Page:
Classique EDT vs EDP / Jean Paul Gaultier

17 Dec

I’ve been holding off on reviewing Classique because I felt there weren’t enough words in the English language to describe my love for this perfume. First off, it smells incredibly vintage yet completely modern, I love how complex and sensual I feel when wearing this and the confidence it exudes is enough to make this a true aphrodisiac on me.

Classique is the most feminine scent I have ever smelled that doesn’t veer into the immature or girly territory. I imagine Grace Kelly sitting at night in her boudoir wearing a pink chiffon night gown; her hair is perfectly coifed and makeup is perfection. This is what I imagine her bedroom to smell like—a cloud of soft flowers and makeup powder.

My initial impressions are ginger, star anise, vanilla, orange blossom, and lots of cinnamon. The ginger and cinnamon notes came on strong at first but mellows out beautifully as traces of orchid and iris slowly creeps its way into being, there are roses too but not an extravagant one yet rather subtle and quite shy. Sandalwood frolics lazily under the shade of sweet plum and citrus. Amber notes at its heart wraps everything together like an intimate embrace.

The opening is a spicy oriental but the dry down is creamy vanilla powder, like a cloud of pink lipstick. The sillage is enormous and very noticeable; its longevity lasts for days on the EDT—even when sprayed on clothes!

Classique is undoubtedly my favorite powdery scent; for me this perfume practically defines the difference between a masterpiece product and a decently composed fragrance. There is nothing jarring or sharp or undecidedly vulgar about this scent, it’s extremely feminine and sensual without ever being lurid. I’ve often seen this recommended as a beginner’s fragrance but I feel it is extremely polished for all noses, certainly a creation worthy of its reputation.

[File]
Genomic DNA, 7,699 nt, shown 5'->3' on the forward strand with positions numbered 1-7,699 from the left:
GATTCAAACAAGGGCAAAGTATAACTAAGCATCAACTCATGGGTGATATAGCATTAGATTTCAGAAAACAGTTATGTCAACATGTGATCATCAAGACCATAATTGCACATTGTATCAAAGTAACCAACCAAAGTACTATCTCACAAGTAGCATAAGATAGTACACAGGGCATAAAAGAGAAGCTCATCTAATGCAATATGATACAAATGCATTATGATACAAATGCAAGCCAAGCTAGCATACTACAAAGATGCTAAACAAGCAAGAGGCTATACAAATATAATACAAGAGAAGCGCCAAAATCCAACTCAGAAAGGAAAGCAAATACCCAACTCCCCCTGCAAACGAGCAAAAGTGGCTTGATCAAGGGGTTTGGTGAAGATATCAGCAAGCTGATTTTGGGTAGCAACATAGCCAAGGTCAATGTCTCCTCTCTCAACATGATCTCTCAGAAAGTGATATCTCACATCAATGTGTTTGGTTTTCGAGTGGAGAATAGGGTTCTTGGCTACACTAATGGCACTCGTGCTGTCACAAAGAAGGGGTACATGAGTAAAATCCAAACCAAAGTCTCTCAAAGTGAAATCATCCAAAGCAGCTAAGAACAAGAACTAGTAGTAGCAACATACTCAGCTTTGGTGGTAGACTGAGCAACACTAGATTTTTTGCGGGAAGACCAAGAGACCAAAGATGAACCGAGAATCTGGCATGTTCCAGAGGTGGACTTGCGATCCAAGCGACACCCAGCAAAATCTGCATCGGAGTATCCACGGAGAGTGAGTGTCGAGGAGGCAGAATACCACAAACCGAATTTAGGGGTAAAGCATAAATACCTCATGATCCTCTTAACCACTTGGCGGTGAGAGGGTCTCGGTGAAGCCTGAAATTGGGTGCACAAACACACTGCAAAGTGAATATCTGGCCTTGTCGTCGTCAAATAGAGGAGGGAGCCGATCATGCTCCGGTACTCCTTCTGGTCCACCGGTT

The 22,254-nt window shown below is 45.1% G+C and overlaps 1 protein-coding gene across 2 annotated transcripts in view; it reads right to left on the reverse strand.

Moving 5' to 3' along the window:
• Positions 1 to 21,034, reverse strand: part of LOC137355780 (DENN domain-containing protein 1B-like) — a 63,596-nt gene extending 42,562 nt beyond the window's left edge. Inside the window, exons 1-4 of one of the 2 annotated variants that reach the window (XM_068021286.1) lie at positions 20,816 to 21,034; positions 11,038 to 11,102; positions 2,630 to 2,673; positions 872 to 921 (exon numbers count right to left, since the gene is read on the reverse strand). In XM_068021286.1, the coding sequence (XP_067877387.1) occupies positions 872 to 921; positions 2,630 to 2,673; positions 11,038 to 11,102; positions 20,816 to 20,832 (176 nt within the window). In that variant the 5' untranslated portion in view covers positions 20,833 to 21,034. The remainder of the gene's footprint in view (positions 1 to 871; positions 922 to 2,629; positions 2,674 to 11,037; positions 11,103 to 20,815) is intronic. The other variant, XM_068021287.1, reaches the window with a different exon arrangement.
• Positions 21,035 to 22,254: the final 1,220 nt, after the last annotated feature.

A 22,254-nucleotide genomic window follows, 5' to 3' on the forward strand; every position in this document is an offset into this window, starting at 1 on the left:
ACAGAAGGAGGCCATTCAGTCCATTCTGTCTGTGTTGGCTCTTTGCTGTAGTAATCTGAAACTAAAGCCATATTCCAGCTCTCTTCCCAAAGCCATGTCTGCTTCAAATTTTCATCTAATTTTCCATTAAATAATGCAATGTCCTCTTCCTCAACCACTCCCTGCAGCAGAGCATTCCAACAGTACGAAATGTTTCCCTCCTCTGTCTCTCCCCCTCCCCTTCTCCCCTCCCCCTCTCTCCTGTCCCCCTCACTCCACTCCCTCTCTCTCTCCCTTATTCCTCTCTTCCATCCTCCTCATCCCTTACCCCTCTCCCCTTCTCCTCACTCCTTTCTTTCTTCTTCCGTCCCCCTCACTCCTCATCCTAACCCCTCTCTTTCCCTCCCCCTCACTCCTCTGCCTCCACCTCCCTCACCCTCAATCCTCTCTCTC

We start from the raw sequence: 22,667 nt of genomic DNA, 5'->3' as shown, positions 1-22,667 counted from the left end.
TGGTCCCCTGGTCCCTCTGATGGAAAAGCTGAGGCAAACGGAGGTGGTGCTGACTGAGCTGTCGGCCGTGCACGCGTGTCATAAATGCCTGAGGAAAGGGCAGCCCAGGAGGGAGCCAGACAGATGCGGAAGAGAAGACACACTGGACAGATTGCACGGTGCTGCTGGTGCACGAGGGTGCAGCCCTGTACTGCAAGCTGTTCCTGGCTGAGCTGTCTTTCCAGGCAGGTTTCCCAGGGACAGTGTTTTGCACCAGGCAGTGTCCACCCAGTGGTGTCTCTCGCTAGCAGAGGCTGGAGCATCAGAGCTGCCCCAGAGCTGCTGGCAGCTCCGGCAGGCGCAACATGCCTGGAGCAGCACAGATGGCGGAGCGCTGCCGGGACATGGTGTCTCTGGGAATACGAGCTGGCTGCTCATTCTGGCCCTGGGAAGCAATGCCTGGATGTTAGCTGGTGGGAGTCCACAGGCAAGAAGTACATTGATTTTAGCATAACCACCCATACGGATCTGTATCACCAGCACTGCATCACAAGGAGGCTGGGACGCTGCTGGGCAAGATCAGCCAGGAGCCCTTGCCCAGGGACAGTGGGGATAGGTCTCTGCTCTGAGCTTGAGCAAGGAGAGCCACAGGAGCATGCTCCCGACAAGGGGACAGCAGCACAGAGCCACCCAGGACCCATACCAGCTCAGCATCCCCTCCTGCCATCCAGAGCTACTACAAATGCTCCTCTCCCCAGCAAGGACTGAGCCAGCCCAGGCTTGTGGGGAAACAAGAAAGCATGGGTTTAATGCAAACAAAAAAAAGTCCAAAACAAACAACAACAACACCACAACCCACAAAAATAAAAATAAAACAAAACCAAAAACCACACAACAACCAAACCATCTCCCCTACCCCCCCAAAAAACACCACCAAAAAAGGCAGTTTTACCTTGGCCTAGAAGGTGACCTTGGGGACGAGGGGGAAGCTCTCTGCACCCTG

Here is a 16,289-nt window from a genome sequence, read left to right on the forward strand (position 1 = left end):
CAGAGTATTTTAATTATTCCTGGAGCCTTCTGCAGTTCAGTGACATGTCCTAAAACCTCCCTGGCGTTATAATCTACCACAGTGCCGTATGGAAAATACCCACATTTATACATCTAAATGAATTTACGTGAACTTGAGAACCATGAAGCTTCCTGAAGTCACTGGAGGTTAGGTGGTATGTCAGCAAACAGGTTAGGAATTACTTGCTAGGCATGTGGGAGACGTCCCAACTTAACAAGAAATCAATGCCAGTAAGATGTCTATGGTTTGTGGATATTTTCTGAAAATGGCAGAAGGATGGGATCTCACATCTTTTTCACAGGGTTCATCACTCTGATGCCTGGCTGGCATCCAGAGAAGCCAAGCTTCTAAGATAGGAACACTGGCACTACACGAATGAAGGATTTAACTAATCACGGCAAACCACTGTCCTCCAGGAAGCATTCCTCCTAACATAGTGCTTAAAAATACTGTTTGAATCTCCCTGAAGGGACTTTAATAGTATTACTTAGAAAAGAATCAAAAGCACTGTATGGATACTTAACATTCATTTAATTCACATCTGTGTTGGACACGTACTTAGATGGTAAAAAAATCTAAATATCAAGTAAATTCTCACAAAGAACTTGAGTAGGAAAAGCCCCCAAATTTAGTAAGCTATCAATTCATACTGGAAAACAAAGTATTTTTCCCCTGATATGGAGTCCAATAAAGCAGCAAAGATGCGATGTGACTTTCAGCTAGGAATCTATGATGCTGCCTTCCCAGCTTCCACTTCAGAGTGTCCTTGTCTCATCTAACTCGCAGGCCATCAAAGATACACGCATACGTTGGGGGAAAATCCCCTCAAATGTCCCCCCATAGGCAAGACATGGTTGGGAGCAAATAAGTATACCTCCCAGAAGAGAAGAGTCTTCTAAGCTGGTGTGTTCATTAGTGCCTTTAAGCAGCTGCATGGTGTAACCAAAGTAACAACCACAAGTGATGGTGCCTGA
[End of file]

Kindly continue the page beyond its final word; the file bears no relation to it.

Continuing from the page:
Longevity: 9/10  Sillage:9/10

Top Notes

Middle Notes

Base Notes


Edit: I wanted to do a short addendum for the EDP version of Classique, as it is almost certainly different from the EDT and worth noting. The “lace” version is creamier and more vanilla focused, and is indeed concocted with a lighter hand than its predecessor. Opening notes consists of a boozy vanilla, orchids, and rum phases which then passes into a rosy amber-y dry down that is largely florals and sandalwood. This is a dreamier version of Classique; though it more resembles the modest cousin than a direct sibling, the EDP is still very lovely if not bit more mainstream.  Personally I am not a huge fan of the lace version simply because it just isn’t the same beauty that I’ve fallen for, the lacking of spices and ginger has turned her into a common–but noble flower.

Classique eventually fades into a cloud of tonka bean, sandalwood, and boozy vanilla. Nothing extravagant, just powdery and feminine.

Despite constant trials with either one, the EDP is NOT stronger than the EDT in this case. I have had many outings with both relatives applied within the crevices of both arms, and have constantly monitored their progress throughout the day. It seems that the original not only outlasts its rival, but also dominates in terms of projection.

Frankly I enjoy Classique in all its variations, but the primary is certainly my favorite. This EDP is just too basic for me and frankly I can find better vanilla primaries than what it provides; the market is saturated with fragrances composing of the same features that the lace version tries to push. However I would suggest trying both as they often appeal to different senses.


Longevity: 8/10  Sillage: 8/10

Top Notes

Middle Notes

Base Notes

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